Ensuring Africa’s access to COVID-19 vaccines is critical for containing the pandemic. Global emergencies demand global responses, and Africa cannot be left out.
We join civil society, governments and institutions that ask for it: It is right to suspend the patent on vaccines.
A global pandemic is happening and vaccination doses are not enough, here and in Africa. To date, Covax, the initiative aimed to provide vaccines to poor countries, has enough doses for only 5% of the 1.3 billion people on the African continent. More doses are needed. The suspension of the patent would allow the various production centers (India and Brazil in particular) to increase quantities, thus dampening the vaccine market. And it is urgent to avoid the development of new variants that risk frustrating current vaccines.
A vaccination program is clearly imperative there as well: not only is it the right thing to do, it will also help ensure everyone’s wellbeing, as it is the only way to put an end to the spread of this virus and its variants.
And the first vaccines are now on their way. Just days ago, Prime Minister Carlos Agostinho do Rosário enthusiastically announced the arrival of the first 200,000 doses of vaccines to Mozambique. Ghana has received 600,000, and Senegal 200,000, marking the start of a more hopeful period for the continent, which will require at least 1.3 billion vaccine doses by the end of 2021 in order to ensure a sufficient level of immunity among its population.
Now these doses must be transformed into “actual shots in the arm”, first and foremost for our many local colleagues, doctors, nurses, midwives and health support staff (for example, administrators, drivers and cleaners). As we’ve seen in Italy, these individuals are the core of health systems everywhere, selflessly putting themselves on the front line and at high risk of exposure to the virus as they work to combat its effects on the sick.
And there are so many of them, starting with those nearest to us: the colleagues, from doctors to community health workers, with whom we work side by side in 23 hospitals, 127 districts and numerous peripheral health facilities. Altogether there are around 20,000 of them in the African countries where CUAMM maintains a presence, accounting for 5% of the continent’s total health workers. It is our priority commitment – with your help – to get each and every one of them vaccinated as soon as possible.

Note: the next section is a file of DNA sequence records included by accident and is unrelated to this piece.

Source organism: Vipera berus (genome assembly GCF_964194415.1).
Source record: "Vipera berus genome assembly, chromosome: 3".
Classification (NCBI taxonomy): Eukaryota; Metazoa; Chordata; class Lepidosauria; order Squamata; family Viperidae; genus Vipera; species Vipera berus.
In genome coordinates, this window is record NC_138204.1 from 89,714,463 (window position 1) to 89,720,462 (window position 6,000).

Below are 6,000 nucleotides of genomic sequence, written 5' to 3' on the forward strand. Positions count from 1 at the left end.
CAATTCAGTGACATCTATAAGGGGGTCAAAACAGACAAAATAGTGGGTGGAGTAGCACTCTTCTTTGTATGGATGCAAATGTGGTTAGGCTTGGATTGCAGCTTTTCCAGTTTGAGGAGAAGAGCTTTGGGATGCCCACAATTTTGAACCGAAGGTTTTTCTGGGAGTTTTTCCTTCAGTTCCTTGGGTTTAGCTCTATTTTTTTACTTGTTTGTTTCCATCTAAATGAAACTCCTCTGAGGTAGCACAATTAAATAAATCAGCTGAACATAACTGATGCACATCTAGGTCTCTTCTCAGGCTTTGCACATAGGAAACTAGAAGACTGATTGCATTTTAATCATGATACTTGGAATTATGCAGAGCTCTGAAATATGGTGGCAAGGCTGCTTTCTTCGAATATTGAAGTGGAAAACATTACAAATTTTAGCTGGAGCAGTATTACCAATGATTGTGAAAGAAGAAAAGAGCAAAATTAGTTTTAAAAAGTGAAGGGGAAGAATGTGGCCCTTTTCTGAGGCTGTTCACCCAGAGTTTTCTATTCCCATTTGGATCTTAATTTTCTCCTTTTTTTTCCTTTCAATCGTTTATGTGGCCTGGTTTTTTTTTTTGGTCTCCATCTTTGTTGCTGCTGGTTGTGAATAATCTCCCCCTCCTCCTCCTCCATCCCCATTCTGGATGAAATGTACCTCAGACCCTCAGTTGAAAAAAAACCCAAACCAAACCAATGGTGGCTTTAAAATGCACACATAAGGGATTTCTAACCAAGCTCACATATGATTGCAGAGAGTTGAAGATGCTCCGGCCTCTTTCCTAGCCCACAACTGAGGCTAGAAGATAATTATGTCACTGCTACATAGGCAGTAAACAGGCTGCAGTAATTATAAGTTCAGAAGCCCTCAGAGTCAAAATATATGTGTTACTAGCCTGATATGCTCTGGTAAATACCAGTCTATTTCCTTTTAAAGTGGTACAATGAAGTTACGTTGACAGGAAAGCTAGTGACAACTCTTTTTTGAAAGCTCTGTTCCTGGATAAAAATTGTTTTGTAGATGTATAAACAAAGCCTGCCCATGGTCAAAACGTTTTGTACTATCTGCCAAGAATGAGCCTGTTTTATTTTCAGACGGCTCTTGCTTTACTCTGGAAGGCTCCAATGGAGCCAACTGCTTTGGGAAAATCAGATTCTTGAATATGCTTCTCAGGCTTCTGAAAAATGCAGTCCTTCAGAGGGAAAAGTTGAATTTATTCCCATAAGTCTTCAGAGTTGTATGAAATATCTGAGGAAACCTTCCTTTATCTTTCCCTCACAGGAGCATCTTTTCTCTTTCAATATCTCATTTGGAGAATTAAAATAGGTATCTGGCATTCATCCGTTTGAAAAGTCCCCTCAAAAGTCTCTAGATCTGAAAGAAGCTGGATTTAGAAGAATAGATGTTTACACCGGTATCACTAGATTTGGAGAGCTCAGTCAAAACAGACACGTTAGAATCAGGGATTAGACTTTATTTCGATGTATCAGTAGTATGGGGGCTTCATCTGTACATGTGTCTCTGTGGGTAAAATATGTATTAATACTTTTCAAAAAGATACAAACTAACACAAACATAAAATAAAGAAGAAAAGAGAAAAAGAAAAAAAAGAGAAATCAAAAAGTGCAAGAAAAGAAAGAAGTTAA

The communities in which most of Africa’s people live, including those in the most remote areas, must be vaccinated as well, of course. Meeting this objective will require a great deal of work, for example, ensuring well-functioning logistics (including the cold chain that makes it possible to maintain minus 3 to 4 degrees Fahrenheit temperature conditions) as well as other resources – syringes, cotton wool, alcohol, staff training– that cannot be taken for granted in low-resource settings. There is also the challenge of making vaccination culturally acceptable to communities, which will require public health campaigns. Since we do this work daily, we already have the essentials – vehicles, motorbikes, generators, solar panels, cooler boxes, and personnel – but now need to ramp up. We will tackle the job as always, not as do-it-all “superheroes” eager for the spotlight, but as sober, dependable health professionals doing our level best to meet the needs of communities and help overcome the vulnerabilities of healthcare systems that, already weak prior to the pandemic, now risk total collapse. And we will support our local partners, whether at the central level (Ministries of Health) or the peripheral one (districts and individual facilities) by working with them.
We’d like to ask for your generous participation, in the form of a symbolic €10 contribution to deliver a single dose of COVID-19 vaccine to the countries where CUAMM is present in Africa, to help us get vaccines into the arms of our 20,000 colleagues there. The cost for meeting this initial challenge – vaccinating each individual fully (two doses) – is €400,000, but we hope to vaccinate many more thereafter.
Our appeal goes out to everyone, including individuals both young and older, groups, foundations, public and church institutions and international media and partners. We need all of you, because only together will it be possible to undertake such a major challenge. The renowned immunologist Alberto Mantovani is the first official supporter of our appeal.
Recently a CUAMM mission returned from Mozambique. While still there, one of our Italian doctors who had already received his vaccine was speaking with a young Mozambican colleague. The latter quietly confided in the former: “You’re so fortunate to have been vaccinated! I hope to be soon too”.
Thank you for helping us out with whatever you can. It will mean a vaccine not only for our young colleague in Mozambique, but also for “us” all.